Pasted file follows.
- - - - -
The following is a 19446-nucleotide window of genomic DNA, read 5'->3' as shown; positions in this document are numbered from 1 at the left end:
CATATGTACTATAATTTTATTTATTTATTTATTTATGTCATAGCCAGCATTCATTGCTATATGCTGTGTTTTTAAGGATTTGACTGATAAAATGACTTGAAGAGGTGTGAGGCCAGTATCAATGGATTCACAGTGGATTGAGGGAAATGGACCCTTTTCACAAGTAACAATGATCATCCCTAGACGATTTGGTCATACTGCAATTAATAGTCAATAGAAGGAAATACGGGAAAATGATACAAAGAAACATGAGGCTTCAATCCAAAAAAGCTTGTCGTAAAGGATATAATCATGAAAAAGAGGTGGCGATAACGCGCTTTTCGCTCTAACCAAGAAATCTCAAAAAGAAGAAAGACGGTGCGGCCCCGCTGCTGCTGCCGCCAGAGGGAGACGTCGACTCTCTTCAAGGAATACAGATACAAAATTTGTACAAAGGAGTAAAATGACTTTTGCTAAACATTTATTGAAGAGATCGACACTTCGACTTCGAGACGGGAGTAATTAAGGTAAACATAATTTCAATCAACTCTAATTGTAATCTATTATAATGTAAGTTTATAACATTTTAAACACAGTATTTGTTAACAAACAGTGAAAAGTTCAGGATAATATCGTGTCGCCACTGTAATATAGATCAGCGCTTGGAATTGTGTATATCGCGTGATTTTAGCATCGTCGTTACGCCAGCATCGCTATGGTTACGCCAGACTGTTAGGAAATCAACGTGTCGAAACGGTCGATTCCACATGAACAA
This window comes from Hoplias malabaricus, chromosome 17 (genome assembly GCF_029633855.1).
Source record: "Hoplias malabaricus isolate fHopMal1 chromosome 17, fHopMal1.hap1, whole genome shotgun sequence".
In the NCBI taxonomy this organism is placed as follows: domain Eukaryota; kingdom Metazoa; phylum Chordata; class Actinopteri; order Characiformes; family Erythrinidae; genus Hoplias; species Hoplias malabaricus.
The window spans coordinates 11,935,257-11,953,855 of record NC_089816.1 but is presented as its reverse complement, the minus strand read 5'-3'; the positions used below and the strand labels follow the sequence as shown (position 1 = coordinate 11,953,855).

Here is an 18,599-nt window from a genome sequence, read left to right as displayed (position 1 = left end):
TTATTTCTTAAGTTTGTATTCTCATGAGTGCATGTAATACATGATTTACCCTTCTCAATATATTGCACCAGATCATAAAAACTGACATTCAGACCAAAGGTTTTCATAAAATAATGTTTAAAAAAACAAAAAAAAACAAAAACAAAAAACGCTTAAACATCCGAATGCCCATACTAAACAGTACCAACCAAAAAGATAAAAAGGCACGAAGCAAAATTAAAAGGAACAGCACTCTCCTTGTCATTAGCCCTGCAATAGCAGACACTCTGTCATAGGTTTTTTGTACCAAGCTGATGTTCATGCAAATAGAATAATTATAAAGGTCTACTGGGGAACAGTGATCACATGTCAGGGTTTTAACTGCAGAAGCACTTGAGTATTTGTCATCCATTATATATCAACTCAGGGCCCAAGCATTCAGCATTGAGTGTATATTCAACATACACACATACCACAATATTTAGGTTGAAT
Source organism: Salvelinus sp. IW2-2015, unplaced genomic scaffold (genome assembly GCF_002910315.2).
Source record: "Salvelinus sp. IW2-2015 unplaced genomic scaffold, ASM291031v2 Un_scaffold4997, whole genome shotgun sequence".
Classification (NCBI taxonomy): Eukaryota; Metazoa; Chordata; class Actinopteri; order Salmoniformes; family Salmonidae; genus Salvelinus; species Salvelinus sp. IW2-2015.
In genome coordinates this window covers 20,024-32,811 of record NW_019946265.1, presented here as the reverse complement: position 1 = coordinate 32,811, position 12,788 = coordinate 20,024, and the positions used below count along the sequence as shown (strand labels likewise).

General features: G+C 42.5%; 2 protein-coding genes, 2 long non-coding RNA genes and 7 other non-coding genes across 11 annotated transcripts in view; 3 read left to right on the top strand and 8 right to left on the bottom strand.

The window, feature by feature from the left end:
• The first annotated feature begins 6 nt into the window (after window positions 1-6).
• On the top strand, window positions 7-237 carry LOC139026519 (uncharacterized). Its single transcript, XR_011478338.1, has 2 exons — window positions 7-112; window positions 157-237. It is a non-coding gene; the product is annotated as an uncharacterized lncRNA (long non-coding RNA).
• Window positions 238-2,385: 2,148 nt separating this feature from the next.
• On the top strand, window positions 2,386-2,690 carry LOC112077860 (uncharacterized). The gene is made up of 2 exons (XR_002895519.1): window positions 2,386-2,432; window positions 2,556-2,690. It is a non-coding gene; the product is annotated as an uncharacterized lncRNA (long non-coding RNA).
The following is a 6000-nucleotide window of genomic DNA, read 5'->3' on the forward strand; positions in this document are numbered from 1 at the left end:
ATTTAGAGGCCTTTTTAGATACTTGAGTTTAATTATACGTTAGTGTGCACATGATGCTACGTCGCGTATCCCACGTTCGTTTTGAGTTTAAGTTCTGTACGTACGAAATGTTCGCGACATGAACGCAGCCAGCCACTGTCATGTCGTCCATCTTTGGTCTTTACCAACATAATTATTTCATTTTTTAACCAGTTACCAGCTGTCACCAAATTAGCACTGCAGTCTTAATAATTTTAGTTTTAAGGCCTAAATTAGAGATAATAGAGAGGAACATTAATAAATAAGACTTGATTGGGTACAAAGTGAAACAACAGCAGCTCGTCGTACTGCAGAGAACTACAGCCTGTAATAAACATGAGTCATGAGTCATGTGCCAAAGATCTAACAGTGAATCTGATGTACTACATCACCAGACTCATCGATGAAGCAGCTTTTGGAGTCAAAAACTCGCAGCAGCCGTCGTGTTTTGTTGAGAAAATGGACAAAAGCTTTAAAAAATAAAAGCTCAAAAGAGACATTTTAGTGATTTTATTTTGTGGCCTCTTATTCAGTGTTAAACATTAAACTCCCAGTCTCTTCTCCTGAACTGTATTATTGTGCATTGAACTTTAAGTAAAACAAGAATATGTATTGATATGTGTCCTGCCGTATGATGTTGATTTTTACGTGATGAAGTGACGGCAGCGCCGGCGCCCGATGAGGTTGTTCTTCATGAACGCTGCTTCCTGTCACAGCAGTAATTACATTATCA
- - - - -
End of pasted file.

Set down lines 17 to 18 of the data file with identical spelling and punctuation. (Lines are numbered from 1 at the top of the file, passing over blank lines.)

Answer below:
• Window positions 238-2,385: 2,148 nt separating this feature from the next.
• On the top strand, window positions 2,386-2,690 carry LOC112077860 (uncharacterized). The gene is made up of 2 exons (XR_002895519.1): window positions 2,386-2,432; window positions 2,556-2,690. It is a non-coding gene; the product is annotated as an uncharacterized lncRNA (long non-coding RNA).